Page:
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The Greatest Chairs

The Greatest Chair In The World
The Greatest Chair In The World

The Eames Lounger

Eames Lounge Chair and ottoman

The Eames Lounge Chair and ottoman, correctly titled Eames Lounge (670) and Ottoman (671), were released in 1956 after years of development by designers Charles and Ray Eames for the Herman Miller furniture company. It was the first chair the Eames designed for a high-end market. These furnishings are made of molded plywood and leather. Examples of these furnishings are part of the permanent collection of New York’s Museum of Modern Art.

The chair is composed of three curved plywood shells. In modern production the shells are made up of seven thin layers of wood veneer glued together and shaped under heat and pressure. This differentiates the newer chairs from the “original” (vintage) chairs which used Brazilian rosewood veneers and were constructed of five layers of plywood. Also differentiating the very earliest sets from newer sets were rubber spacers between the aluminum spines and the wood panels first used in the earliest production models and then hard plastic washers used in later versions. In the earlier sets, the zipper around the cushions may have been brown or black as well, and in newer sets the zippers are black. The shells and the seat cushions are essentially the same shape: composed of two curved forms interlocking to form a solid mass. The chair back and headrest are identical in proportion, as are the seat and the Ottoman.

The Panton chair

Verner Panton, 1959-1960

Verner Panton was one of the most influential designers of the 1960s and ’70s. Born in Denmark, Panton relocated to Switzerland in the early 1960s. He became known for his original and imaginative designs in the fields of furniture, lighting and textiles. Installations such as the legendary ’Visiona’ exhibition demonstrated Panton’s masterful use of colour, a hallmark of his work.

Lloyd Loom Barnes armchair   

The Lloyd Loom process was invented in 1917 by the American Marshall B. Lloyd, who twisted kraft paper round a metal wire, placed the paper threads on a loom and wove them into what was to become the traditional Lloyd Loom fabric. Lloyd Loom chairs quickly became very popular in the United States and in 1921, Marshall B. Lloyd sold his patent to an English manufacturer, which used Lloyd Loom in an original manner to create a collection of typical English furniture. Lloyd Loom was soon all the rage in Europe.

S - Chair di Cappellini

An all time classic design – Tom Dixon’s ‘S’ Chair

Van der Rohe chair Mies van der Rohe

Van der Rohe  chair Mies van der Rohe
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544,00 EUR

21 % VAT incl. Shipping costs incl.

Product no.: 21101

Van der Rohe  chair Mies van der RoheVan der Rohe  chair Mies van der Rohe

Van deer Rohe chair

Like all our items free shipping

Ludwig Mies Van Der Rohe.
High polished stainless steel of best quality
Made of individual leather squares of finest aniline leather

75 x 75 x 75 cm 

History of Design: Wassily Chair by Marcel Breuer

The first time I encountered the Wassily chair was at the age of 15 visiting Joseph Dixon, the then head of textiles at Camberwell school of art.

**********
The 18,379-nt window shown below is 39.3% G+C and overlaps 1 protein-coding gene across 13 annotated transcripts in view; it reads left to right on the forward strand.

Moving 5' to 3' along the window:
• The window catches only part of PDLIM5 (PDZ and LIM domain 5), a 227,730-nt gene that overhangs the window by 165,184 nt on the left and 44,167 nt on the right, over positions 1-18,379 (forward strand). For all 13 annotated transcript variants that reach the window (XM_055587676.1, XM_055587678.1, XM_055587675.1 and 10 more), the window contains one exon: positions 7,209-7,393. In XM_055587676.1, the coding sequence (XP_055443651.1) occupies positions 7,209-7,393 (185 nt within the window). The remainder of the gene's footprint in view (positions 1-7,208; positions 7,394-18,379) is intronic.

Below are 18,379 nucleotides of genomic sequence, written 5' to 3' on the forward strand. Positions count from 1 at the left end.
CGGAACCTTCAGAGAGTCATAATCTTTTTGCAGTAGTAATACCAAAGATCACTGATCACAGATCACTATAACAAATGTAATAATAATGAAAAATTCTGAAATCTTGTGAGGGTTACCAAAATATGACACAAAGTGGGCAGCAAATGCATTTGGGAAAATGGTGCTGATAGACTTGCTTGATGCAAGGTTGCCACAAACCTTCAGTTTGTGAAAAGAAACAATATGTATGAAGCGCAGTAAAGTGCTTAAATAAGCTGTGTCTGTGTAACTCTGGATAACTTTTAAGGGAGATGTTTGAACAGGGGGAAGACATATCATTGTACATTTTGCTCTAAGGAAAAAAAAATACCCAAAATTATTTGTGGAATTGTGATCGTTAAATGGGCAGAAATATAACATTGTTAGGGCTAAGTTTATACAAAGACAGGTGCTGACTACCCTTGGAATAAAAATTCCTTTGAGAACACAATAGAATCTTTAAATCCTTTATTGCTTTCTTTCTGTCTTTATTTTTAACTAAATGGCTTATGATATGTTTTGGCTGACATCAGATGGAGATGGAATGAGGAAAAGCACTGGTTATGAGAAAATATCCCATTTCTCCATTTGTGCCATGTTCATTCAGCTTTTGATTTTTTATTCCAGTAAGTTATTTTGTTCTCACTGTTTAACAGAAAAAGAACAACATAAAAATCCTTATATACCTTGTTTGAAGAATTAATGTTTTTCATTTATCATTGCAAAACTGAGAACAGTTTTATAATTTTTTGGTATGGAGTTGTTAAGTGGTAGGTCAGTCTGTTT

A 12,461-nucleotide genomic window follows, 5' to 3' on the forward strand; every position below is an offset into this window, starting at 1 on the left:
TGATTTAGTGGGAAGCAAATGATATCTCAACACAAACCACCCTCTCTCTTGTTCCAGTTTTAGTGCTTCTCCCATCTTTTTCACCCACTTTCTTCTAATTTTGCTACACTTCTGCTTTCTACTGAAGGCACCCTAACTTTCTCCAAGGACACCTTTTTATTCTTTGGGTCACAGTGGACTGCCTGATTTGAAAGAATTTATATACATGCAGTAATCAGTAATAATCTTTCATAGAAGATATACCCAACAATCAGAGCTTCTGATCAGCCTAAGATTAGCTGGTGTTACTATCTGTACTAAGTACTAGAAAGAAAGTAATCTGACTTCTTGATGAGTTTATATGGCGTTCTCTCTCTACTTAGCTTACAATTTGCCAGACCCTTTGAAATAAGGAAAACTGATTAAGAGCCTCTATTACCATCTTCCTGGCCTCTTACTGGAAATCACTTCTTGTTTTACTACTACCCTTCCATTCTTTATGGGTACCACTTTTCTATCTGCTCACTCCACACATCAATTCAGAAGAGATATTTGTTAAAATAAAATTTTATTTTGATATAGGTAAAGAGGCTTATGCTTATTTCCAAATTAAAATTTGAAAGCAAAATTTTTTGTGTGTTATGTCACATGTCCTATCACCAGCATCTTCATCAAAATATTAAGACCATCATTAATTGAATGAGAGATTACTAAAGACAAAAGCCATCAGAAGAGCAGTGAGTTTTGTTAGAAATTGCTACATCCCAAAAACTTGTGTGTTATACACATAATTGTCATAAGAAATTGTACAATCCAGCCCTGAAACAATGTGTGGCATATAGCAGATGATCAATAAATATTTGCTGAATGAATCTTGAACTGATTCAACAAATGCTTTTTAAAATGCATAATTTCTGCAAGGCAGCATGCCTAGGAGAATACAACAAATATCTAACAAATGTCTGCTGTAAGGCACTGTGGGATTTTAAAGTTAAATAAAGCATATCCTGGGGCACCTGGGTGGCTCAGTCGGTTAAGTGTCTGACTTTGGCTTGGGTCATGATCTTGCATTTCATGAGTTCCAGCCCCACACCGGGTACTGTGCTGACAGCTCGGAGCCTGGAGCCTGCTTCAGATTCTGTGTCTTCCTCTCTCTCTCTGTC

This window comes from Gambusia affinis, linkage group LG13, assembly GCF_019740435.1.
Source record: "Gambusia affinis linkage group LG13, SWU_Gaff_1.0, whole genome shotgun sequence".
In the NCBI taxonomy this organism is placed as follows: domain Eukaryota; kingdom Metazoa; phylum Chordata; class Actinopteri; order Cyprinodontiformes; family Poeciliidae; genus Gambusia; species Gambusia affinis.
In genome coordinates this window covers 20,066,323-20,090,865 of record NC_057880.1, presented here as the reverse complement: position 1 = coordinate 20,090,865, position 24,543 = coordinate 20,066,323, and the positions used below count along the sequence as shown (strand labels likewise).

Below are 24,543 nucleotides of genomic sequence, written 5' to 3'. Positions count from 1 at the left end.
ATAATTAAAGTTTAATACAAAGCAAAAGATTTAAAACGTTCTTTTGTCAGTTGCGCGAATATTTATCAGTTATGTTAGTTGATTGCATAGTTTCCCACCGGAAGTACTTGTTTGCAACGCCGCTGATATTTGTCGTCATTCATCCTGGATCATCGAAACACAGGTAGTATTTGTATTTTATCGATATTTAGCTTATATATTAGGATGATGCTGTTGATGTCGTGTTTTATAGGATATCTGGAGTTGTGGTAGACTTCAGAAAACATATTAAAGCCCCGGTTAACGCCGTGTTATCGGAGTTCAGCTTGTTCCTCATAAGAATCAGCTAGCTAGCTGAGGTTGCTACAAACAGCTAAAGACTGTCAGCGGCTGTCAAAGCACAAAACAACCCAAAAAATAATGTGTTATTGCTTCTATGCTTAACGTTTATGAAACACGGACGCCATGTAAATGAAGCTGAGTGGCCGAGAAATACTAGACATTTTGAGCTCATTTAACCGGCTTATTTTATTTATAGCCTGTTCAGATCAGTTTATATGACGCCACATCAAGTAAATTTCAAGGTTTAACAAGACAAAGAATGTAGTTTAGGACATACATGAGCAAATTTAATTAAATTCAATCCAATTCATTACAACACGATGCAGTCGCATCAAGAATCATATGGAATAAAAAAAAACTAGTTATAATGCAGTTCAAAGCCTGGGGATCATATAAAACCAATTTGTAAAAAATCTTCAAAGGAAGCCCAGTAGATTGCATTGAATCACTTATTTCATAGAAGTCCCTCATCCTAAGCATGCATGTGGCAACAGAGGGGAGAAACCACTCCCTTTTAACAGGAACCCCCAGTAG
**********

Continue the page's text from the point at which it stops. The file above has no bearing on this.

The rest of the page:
“I love this chair…”

“It’s a Wassily… do you know the Wassily?”


Bauhaus!… you must learn about Bauhaus … a great school- sit in it – go on it’s the most comfortable chair in the world!”

I did. It is.

The Wassily Chair was first built in 1926, by Marcel Breuer at the Bauhaus institution in Dessau, Germany.  Breuer found his inspiration for the chair in the bent form of a bicycle handlebar, available for the first time in steel due to a development in technology.  The German steel manufacturer Mannesmann had developed a process to produce seamless steel tubing, the first to allow tubes to be bent without breaking at the seam.  Breuer’s Adler bicycle featured such tubing, which inspired the designer to employ this material in furniture.

The Wassily Chair was originally known as the Model B3 Chair, but was later marketed as the Wassily Chair after a story about Breuer’s friend and colleague at Bauhaus, artist Wassily Kandinsky.  After first producing the Model B3 Chair prototype, Kandinsky was so enthralled with the chair that Breuer decided to produce another for Wassily Kandinsky himself.  This friendship, and the later popularity of Kandinsky led the producers of the Model B3 Chair to change its name to the now famous Wassily Chair.

After going out of production for a number of years, the Wassily Chair was produced again shortly after World War II.  The original Model B3 Chair featured a fabric seat, back and arm rests, but the re-introduced version was also available in white, black or brown leather.  This design remains today, where it is still in production by Knoll Furniture and knocked off by many other producers.

The Wassily Chair is a classic like none other.  Its design remains progressive even in comparison to the design world’s latest furniture.  Its build is complex in appearance but simple in construction, a contrast which has earned its place in museums throughout the world, and in thousands of modern-minded homes.  We have a pair here at TheCoolist, and we can say without a doubt that the Wassily Chair is one of history’s greatest pieces of modern furniture.  Marcel Breuer may have passed in 1981, but we believe his legendary piece of furniture will never lose its relevance to the world of modern design.

Wassily Chair Gallery

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